Many new moms wonder how breastfeeding will affect their diet. The mother in-law wants her to eat heavy foods, lots of porridge, food she has never even liked before in her life. So it becomes a dilemma for the new mother on what to eat. She wishes to eat what she wants but she is worried because it is not really clear what is best for her as she breastfeeds.
Many mothers I have come across have many questions on their diet changes and what to do about the sudden change. So let me debunk some myths that Kenya women struggle with.
Of eating more than usual to make enough milk for the baby
Although some past research used to be estimated that nursing mothers need an extra 1000 calories a day to produce milk, recent studies from Kenyan nutrition guidelines indicate that this recommendation may be too high.
The food a nursing mother eats is only one of her sources of energy. She also draws on the fat stores she laid down during pregnancy. Milk production is such an efficient process that during the early months, the energy supplied from stored body fat may be all the extra energy that is needed for some mothers, especially those who are not very physically active. Researchers have found that a woman’s metabolism becomes more efficient during lactation. This may mean that each extra calorie goes further in a breastfeeding mother, safeguarding her own health and assuring she has the energy she needs to produce an adequate milk supply for her baby. Losing too much weight too quickly, though, indicates that mother needs more calories.
So really the extra Njahi, porridge or high energy dense food only needs to provide utmost only 500 extra calories!
Of losing weight when breastfeeding
Breastfeeding makes it easier to shed the extra pounds put on during pregnancy. Lactation may be an ideal time to lose weight. Breastfeeding naturally mobilizes fat stores, even fat accumulated before pregnancy. But it is important to go slowly. Nursing mothers do nothing consciously to bring about weight loss during the first two months after birth. During that time your body needs to recover from childbirth and establish a good milk supply. Most breastfeeding mothers will lose a few kgs while following a normal diet. Breastfeeding mothers often shed extra kgs gained during pregnancy when their babies are three to six months old. But do not be in a hurry to lose weight until the baby is 6 months old.
If you aren’t losing weight as quickly as you’d like, you can begin by increasing your activity level and decreasing your caloric intake. By taking a two-mile walk five times a week with the baby in a stroller or baby carrier while at the same time eliminating 100 calories from your daily diet (the number of calories in three teaspoons of margarine or butter), you can expect to lose two or three kgs a month.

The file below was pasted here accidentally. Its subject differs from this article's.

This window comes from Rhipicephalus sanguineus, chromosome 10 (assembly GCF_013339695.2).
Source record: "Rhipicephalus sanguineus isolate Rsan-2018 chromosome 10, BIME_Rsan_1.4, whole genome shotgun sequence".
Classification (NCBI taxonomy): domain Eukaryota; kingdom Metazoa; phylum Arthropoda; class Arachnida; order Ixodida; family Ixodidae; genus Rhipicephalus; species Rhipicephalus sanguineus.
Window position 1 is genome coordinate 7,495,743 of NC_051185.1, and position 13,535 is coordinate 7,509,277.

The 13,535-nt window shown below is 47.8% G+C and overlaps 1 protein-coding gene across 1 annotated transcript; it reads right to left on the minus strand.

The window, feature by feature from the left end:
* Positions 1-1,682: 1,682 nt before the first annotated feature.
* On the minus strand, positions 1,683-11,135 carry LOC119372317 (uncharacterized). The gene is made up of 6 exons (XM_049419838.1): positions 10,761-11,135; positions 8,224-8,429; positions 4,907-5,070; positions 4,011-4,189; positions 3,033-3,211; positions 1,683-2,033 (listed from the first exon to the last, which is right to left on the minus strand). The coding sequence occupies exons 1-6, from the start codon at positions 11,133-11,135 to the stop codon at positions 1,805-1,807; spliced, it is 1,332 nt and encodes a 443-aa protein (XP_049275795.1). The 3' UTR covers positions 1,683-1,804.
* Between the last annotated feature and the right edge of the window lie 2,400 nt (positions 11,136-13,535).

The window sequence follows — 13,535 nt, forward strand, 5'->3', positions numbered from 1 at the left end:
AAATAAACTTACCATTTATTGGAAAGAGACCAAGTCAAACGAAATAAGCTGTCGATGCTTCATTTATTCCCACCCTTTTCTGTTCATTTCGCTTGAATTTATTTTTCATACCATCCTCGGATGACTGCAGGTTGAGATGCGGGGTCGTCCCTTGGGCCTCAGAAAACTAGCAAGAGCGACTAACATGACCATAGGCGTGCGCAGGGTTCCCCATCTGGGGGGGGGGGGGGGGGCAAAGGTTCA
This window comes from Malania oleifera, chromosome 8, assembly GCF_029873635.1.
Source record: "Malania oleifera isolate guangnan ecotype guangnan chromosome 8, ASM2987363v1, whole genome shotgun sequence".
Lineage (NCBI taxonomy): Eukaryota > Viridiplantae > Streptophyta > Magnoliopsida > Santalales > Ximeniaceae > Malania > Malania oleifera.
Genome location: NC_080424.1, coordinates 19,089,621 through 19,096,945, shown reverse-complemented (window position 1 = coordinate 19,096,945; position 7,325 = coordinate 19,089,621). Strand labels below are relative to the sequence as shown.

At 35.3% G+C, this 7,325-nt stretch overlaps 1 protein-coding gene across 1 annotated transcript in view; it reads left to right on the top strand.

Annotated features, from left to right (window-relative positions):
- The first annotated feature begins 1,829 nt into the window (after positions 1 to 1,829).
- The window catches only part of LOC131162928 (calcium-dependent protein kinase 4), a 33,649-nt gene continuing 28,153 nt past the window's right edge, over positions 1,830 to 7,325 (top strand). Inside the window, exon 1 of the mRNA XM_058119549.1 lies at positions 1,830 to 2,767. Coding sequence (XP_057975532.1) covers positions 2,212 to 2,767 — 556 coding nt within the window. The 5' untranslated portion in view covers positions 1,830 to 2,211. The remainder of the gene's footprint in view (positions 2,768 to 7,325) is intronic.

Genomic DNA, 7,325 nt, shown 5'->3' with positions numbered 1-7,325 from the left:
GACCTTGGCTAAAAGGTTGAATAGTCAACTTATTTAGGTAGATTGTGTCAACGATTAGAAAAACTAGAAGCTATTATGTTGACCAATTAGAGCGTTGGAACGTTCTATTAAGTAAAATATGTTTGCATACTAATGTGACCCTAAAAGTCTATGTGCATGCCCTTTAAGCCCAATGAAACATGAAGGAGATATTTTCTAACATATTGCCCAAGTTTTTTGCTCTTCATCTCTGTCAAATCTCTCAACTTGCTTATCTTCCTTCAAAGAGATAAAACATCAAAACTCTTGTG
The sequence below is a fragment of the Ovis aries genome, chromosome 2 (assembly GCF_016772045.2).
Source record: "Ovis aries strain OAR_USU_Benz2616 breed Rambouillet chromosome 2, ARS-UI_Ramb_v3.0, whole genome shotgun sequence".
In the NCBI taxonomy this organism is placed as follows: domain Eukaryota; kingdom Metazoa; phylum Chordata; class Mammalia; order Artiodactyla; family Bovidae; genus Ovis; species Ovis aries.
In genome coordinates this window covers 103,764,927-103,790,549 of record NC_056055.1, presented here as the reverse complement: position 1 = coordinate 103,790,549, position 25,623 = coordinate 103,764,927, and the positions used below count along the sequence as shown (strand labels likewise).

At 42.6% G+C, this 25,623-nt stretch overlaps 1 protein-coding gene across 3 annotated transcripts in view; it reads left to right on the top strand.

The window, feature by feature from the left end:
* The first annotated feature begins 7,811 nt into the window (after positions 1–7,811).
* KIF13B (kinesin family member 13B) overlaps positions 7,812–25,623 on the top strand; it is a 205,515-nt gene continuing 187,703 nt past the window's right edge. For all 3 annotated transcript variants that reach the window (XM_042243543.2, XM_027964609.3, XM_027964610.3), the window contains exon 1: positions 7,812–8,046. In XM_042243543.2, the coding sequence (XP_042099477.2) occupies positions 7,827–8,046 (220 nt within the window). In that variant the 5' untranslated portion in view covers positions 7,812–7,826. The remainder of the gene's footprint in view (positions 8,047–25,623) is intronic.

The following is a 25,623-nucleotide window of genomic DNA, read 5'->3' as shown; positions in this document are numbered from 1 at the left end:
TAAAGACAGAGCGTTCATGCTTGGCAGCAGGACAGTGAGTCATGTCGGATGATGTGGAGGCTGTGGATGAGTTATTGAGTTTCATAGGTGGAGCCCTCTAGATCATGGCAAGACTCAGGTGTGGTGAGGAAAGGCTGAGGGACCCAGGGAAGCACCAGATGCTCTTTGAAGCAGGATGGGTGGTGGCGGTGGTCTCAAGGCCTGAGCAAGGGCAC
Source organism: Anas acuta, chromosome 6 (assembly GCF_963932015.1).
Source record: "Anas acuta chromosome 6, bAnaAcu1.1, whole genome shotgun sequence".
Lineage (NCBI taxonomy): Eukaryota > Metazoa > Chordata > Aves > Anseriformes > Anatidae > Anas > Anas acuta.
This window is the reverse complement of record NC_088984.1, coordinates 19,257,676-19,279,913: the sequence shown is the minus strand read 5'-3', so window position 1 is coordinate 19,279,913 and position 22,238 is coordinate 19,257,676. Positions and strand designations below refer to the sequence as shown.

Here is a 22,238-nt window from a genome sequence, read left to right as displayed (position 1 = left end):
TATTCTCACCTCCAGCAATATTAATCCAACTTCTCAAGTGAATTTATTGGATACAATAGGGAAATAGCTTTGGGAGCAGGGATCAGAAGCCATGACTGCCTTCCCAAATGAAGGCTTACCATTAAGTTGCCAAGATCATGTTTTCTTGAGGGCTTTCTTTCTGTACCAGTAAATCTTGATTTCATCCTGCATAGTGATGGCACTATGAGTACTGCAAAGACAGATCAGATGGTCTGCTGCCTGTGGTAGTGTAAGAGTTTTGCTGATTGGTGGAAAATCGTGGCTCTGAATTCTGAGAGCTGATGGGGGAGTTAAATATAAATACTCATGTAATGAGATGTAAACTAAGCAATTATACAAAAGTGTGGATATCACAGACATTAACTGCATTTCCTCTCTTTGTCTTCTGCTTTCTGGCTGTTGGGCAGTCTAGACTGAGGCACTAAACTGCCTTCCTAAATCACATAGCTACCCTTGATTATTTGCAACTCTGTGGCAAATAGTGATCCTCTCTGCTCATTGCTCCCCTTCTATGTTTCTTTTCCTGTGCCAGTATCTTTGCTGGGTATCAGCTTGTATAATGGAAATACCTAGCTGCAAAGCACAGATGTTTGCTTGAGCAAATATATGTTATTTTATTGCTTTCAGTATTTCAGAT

Of eating “well” and “wisely”
The principles of good nutrition are the same for the breastfeeding mother as for the rest of the family, eat a wide variety of foods in as close to their natural state as possible. Don’t limit yourself to only a few choices in vegetables or a strictly meat and potatoes diet. Chicken, turkey, fish, eggs, and dairy products are all sources of animal protein, in addition to “red meats” like beef, pork, and lamb. Legumes such as beans and peanuts are also good sources of protein, especially when combined with grains, seeds, certain nuts, and dairy products. Ensure you eat the food you like ensuring your portions only add an extra 500 calories for the first 6 months when breastfeeding.
How about my milk supply?
There are many myths about “magic” foods that will increase a mother’s milk supply–for example, “you need to drink milk to make milk.” However, cows don’t drink milk to make milk during their lactation, and there is no evidence that particular foods or drinks affect milk supply. Milk supply is determined mainly by supply and demand–the more often a baby nurses effectively, the more milk there will be. Conversely, the less often (or less effectively) a baby nurses, the less milk there will be.
If you are concerned about your milk supply, you can determine whether your baby is getting enough milk by counting your baby’s wet diapers and bowel movements. At least six to eight wet cloth diapers (five to six disposables) and two bowel movements a day (fewer bowel movements are normal in a baby older than six weeks) indicate that the baby is getting enough milk. A weight gain of at least four to seven ounces per week (at least a pound a month) is another indication that the baby is getting enough. If your milk supply is low and your baby is nursing effectively, nursing more often will quickly increase your supply.
So there you have it you can still survive with normal food there is no magic in too much extra energy foods. There is simply no connection in those energy dense foods and production of milk! However, foods that increase your blood level (Vitamins), foods that repair worn out tissues (Proteins) are vital for your body as a mechanism for repair after giving birth!